There are plenty of haters on both sides

Opinion: Letters To The Editor

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Ah, life's sweet contradictions. Brendan Goldman scolds me for suggesting that another letter-writer blamed the Israeli-Palestinian conflict on Palestinian anti-Semitism. Then he blames the Israeli-Palestinian conflict on Palestinian anti-Semitism (indeed, all-Arab anti-Semitism.) The original letter-writer (Alan Peres) scolds me in similar fashion, and also concludes that Muslims are blinded by, of course, anti-Semitism. He cuts Muslims some slack, though, blaming their anti-Semitism on Christians. 

But are they correct? Is the Palestinian struggle rooted in anti-Semitism? Or are Palestinians responding to the implacable colonization of their homeland, defending themselves when threatened, like any other people? 

In 1923, Zionist leader Ze'ev Jabotinsky (a Benjamin Netanyahu hero) observed: "Every indigenous people will resist alien settlers as long as they see any hope of ridding themselves of the danger of foreign settlement. This is how the Arabs will behave and go on behaving so long as they possess a gleam of hope that they can prevent 'Palestine' from becoming the Land of Israel." 

Similarly, David Ben-Gurion, Israel's first prime minister, explained in 1938: "The country is theirs because they inhabit it, whereas we want to come here and settle down, and in their view we want to take away from them their country, while we are still outside." 

And from Israel's memorable field general, Moshe Dayan, in 1956: "For eight years now, [Palestinian Arabs] sit in their refugee camps in Gaza, and before their eyes we turn into our homestead the land and villages in which they and their forefathers lived."

Love or hate Zionism, but its principal leaders saw their foes as rational and real, not as stereotyped villains. They knew why the Palestinians resisted them. Ben-Gurion again (in 1919): "We want the country to be ours. The Arabs want the country to be theirs." In turn, the Palestinians understood that attaining a Jewish majority would necessitate Arab expulsion — 750,000 Arabs were driven from Palestine during 1947-1949. By 1973, Moshe Dayan declared: "There is no more Palestine. Finished."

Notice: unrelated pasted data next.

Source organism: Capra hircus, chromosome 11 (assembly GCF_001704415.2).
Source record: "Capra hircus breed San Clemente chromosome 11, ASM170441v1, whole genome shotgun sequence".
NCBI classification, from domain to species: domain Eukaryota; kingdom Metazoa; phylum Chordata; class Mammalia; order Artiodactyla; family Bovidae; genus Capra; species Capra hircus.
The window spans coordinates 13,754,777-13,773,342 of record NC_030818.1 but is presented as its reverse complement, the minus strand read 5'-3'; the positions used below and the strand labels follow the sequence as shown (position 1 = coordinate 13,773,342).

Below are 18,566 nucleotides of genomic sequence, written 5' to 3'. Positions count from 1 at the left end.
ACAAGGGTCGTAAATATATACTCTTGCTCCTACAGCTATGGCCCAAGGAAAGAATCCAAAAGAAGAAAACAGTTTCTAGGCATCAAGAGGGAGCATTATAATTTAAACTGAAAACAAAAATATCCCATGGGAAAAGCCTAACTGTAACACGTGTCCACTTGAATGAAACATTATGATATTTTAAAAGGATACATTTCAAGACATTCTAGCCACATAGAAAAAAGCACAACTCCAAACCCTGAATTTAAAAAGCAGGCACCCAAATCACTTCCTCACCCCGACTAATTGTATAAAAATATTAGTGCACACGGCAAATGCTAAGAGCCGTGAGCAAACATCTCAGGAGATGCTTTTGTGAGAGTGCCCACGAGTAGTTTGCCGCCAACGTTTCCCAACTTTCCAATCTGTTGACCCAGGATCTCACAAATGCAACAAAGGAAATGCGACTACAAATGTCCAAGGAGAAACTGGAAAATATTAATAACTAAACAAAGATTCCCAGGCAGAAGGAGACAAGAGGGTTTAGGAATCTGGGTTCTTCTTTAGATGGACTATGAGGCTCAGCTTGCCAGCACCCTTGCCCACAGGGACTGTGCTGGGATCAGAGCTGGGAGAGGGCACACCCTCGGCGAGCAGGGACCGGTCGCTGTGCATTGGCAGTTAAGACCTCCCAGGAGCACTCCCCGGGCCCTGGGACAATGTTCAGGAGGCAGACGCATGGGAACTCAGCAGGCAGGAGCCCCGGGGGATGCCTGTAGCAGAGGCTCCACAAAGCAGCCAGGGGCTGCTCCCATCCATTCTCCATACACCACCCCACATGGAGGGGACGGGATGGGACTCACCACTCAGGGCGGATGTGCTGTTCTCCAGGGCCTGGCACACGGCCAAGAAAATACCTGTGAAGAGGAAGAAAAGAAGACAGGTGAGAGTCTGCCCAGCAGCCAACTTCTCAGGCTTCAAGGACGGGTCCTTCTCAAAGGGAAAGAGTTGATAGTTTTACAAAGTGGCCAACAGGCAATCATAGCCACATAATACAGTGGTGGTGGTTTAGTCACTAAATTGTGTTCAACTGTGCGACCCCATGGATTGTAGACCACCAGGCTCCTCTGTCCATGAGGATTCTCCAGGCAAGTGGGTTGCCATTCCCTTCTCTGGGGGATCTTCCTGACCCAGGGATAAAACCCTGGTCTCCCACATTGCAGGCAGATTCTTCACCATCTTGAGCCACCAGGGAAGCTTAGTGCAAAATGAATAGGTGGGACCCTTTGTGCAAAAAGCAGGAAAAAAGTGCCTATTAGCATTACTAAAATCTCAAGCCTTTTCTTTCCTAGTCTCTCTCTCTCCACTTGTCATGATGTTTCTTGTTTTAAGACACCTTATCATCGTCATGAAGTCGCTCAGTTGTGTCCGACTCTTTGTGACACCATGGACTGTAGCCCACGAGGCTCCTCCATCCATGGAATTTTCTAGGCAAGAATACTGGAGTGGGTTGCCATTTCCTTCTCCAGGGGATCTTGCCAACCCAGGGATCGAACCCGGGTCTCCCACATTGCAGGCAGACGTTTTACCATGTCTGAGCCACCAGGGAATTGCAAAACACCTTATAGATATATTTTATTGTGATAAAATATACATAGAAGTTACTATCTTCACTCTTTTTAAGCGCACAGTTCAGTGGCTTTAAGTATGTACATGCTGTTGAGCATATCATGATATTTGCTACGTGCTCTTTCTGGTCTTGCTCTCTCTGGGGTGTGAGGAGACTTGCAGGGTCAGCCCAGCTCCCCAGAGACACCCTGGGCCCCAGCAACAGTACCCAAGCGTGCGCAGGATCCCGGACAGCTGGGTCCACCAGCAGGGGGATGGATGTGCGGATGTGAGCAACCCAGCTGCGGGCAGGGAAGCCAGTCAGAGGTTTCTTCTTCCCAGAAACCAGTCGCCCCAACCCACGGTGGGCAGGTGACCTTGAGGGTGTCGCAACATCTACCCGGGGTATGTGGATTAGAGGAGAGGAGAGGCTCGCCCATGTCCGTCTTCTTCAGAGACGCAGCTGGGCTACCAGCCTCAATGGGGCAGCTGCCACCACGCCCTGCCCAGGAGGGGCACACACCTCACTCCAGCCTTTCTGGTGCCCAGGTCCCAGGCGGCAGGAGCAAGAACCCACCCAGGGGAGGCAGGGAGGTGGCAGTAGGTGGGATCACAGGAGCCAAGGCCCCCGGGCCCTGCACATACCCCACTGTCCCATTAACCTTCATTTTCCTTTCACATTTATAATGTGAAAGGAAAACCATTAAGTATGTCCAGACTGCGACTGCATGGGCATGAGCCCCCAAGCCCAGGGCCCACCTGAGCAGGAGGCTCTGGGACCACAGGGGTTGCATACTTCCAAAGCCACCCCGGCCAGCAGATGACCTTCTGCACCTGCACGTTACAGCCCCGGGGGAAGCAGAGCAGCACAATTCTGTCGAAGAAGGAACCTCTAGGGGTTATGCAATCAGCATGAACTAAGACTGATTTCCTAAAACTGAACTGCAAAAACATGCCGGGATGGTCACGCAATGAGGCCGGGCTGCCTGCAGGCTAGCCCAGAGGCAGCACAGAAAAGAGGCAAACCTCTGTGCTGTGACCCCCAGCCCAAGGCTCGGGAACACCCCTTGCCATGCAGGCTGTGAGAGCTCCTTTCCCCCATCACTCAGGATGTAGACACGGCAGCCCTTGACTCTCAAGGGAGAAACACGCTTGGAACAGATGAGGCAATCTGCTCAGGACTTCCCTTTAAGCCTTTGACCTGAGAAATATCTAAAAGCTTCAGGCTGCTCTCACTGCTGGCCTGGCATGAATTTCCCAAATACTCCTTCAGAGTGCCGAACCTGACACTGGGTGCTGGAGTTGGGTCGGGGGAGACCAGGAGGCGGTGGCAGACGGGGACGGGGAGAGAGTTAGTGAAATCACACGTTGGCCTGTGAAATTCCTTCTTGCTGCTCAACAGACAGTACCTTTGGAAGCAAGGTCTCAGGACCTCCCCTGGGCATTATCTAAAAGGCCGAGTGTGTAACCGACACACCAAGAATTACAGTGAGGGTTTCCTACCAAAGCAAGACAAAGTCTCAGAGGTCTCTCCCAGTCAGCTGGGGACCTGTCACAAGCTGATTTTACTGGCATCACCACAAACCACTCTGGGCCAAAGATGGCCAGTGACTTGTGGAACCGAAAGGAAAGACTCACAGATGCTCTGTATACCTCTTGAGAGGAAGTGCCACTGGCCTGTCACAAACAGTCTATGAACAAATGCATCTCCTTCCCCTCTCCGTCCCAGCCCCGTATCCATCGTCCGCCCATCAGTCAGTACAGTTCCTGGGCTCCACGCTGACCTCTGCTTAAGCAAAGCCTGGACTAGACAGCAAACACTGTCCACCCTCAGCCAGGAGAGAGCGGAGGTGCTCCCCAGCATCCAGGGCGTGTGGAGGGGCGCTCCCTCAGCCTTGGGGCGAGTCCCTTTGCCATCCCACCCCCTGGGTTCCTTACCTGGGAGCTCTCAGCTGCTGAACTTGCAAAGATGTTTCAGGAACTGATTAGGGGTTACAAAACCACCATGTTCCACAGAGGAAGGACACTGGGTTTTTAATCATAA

As for Palestinian anti-Semitism, Mr. Goldman's only cited evidence is a purported remark by a "pretty Moroccan college girl." But let's agree there are haters in every society. Take Israel. Take the 42% of Israelis who (in 2012) didn't want an Arab child in their school, take the West Bank settlers who stone Palestinian school children and dump garbage on their homes in Hebron, take the testimony of the courageously honest Israeli soldiers from Breaking the Silence and Combatants for Peace (both Israeli organizations), take the "Death to Arabs" chant at Beitar Jerusalem soccer matches. And so on.

Finally, Mr. Goldman accuses me of employing "factual inaccuracies" and "de-contextualized statistics." He supports these accusations with … nothing. No facts, no context, zilch. We're supposed to take his word for it. 

Or readers might open Google and reach their own conclusions. I'd welcome that.

David Gilbert

Oak Park

Reader Comments

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joe from south oak park  

Posted: January 9th, 2014 10:19 AM

So far I'm 5 for 5 on Palestinians from Israel that I've come into acquaintance with in the last few years who have made violent antisemitic comments towards friends and colleagues that are Jewish. Anecdotal I know; maybe I'm just unlucky.

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